WWE has received a great deal of fan vitriol over the PG issue, and they’ve heard quite a lot of guff about this next issue, as well. Self-promotion is one of the biggest keys to success in the entertainment business, so of course the most successful sports entertainment company in the world are masters of the field. Between almost every match for the first half of WrestleMania 32, WWE Network viewers were treated to an ad for some random WWE Network program that may or may not even be related to wrestling. It was fun when they teased The Edge and Christian Show for the first time this way, but when a show is already 7 hours long, there’s no need to distract from AJ Styles in order to shill Total Divas. It would be one thing if they included segues between the two, or at least waited until someone related to the other show was on screen, in order to make the wrestling seem secondary to the network.
1 Swagsuke Nakamura
We danced around it the whole article, so we might as well just come out and say it: if there is one individual in particular who is the reason TakeOver: Dallas was a better show than WrestleMania 32, and why NXT will likely continue to be better than WWE for the indefinite future, that one individual is Shinsuke Nakamura. During the main event of Mania, Roman Reigns speared Triple H through a guardrail in a fairly big spot. Things kind of dragged to a halt while they pieced themselves together, and the lull continued as Triple H busted out a submission move made popular by his old tag team partner. The biggest WWE crowd in history decided this was the perfect time to chant for their favorite wrestler. The name they chanted was Nakamura.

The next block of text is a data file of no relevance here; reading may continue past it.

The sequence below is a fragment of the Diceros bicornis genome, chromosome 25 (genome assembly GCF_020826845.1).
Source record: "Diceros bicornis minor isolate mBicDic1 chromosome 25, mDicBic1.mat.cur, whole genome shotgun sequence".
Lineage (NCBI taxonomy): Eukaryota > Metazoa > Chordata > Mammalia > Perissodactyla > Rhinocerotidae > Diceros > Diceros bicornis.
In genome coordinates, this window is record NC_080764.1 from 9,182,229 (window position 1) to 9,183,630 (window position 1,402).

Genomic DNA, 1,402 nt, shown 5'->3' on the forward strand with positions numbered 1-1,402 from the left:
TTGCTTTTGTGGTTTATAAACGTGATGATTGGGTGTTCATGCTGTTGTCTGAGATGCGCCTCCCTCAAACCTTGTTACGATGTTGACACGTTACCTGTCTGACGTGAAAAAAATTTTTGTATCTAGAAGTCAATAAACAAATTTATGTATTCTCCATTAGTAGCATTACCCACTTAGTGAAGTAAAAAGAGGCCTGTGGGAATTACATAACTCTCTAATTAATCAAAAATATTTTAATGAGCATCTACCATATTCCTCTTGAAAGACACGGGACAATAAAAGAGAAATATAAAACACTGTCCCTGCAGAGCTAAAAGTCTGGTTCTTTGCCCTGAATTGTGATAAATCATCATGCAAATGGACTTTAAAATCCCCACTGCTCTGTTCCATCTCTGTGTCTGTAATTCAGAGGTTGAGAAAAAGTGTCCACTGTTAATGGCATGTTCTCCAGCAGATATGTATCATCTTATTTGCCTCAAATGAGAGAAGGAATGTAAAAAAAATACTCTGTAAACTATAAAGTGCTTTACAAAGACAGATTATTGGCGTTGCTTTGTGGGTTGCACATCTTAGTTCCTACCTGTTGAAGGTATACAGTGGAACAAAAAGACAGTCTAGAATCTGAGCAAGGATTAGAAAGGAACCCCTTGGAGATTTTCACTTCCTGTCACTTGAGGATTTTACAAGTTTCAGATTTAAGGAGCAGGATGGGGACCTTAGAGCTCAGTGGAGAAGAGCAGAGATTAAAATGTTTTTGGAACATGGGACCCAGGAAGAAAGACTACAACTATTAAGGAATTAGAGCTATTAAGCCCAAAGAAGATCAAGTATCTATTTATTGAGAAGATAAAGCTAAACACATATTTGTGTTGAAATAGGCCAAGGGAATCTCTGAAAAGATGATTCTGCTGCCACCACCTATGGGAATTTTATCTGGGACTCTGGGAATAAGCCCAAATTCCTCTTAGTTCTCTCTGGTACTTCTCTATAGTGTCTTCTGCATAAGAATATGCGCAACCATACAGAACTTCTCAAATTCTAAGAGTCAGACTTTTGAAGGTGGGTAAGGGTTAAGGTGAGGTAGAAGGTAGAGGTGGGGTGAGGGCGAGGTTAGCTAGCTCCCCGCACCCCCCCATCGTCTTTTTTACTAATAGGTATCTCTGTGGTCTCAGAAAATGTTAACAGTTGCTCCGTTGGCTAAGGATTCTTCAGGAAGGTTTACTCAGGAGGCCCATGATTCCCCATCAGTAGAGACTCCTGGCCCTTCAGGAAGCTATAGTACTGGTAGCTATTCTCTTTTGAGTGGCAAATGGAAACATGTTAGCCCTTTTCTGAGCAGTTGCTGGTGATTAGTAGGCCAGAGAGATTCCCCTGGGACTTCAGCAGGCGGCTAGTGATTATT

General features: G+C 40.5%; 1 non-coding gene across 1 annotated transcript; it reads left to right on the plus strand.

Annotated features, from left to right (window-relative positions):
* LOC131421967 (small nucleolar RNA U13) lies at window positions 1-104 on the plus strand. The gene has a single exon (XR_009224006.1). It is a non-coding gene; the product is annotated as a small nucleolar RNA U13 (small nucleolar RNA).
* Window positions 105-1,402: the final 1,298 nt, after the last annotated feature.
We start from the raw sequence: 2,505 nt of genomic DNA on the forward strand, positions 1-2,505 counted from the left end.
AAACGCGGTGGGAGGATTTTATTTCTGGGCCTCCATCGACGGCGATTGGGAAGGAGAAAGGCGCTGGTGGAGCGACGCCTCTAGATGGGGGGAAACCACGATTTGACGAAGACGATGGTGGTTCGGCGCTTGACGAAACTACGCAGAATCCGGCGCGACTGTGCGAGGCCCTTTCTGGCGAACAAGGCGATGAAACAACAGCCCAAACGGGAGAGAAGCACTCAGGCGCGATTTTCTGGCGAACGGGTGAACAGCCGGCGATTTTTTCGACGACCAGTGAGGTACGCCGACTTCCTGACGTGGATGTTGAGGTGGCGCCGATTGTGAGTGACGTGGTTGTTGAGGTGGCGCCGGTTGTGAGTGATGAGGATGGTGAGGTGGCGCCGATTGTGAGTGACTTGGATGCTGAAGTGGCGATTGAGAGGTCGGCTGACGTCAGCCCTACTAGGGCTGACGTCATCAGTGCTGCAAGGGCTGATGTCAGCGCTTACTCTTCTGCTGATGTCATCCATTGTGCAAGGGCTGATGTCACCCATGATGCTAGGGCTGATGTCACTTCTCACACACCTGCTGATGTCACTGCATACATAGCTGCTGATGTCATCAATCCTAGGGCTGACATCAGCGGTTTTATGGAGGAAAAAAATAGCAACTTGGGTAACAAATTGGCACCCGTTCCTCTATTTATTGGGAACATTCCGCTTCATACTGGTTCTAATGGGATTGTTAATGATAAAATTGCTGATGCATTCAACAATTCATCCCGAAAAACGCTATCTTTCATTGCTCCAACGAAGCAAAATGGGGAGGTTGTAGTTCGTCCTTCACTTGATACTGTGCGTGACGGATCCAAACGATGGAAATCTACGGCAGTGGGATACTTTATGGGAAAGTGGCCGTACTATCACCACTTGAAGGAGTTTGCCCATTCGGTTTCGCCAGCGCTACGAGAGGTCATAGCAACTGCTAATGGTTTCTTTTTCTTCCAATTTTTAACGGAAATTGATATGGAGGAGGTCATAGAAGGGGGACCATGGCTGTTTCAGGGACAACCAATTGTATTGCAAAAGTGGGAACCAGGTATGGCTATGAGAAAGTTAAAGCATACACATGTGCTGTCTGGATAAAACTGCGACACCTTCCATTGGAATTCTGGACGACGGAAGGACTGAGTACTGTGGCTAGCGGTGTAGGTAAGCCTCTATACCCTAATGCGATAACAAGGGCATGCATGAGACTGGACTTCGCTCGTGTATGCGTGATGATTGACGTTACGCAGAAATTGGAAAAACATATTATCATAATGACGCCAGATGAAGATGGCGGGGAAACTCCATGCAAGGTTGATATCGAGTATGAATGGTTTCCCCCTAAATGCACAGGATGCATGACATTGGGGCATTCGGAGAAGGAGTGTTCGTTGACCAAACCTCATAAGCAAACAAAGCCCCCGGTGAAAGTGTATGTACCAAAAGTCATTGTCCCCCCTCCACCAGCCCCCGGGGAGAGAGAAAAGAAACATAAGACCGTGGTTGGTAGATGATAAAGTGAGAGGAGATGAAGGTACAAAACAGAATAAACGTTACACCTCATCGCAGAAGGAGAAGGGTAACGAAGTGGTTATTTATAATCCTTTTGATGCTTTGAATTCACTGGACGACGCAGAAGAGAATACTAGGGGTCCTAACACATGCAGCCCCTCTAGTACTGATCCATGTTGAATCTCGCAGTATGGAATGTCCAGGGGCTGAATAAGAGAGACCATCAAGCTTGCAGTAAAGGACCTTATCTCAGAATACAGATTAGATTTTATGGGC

The chant actually broke out twice during WrestleMania’s headline bout, and okay, we’re not going to pretend all 100,000 in attendance were chanting, but the only people who cared enough to raise their voices were. More importantly, the night before in Dallas, it would be a pretty safe bet to claim all 10,000 in that crowd were screaming at the top of their lungs for The King of Strong Style, who made his NXT debut by winning what many are already calling a potential match of the year against Sami Zayn.
WrestleMania 32 and TakeOver: Dallas were just two shows, and you can’t judge an entire company based on one show each. It’s slightly safer to judge them each based on their biggest star. Considering the WWE crowd told us “Roman Sucks” while chanting for Nakamura, maybe 100,000 Texans already said everything that needed to be said before we even started writing this article.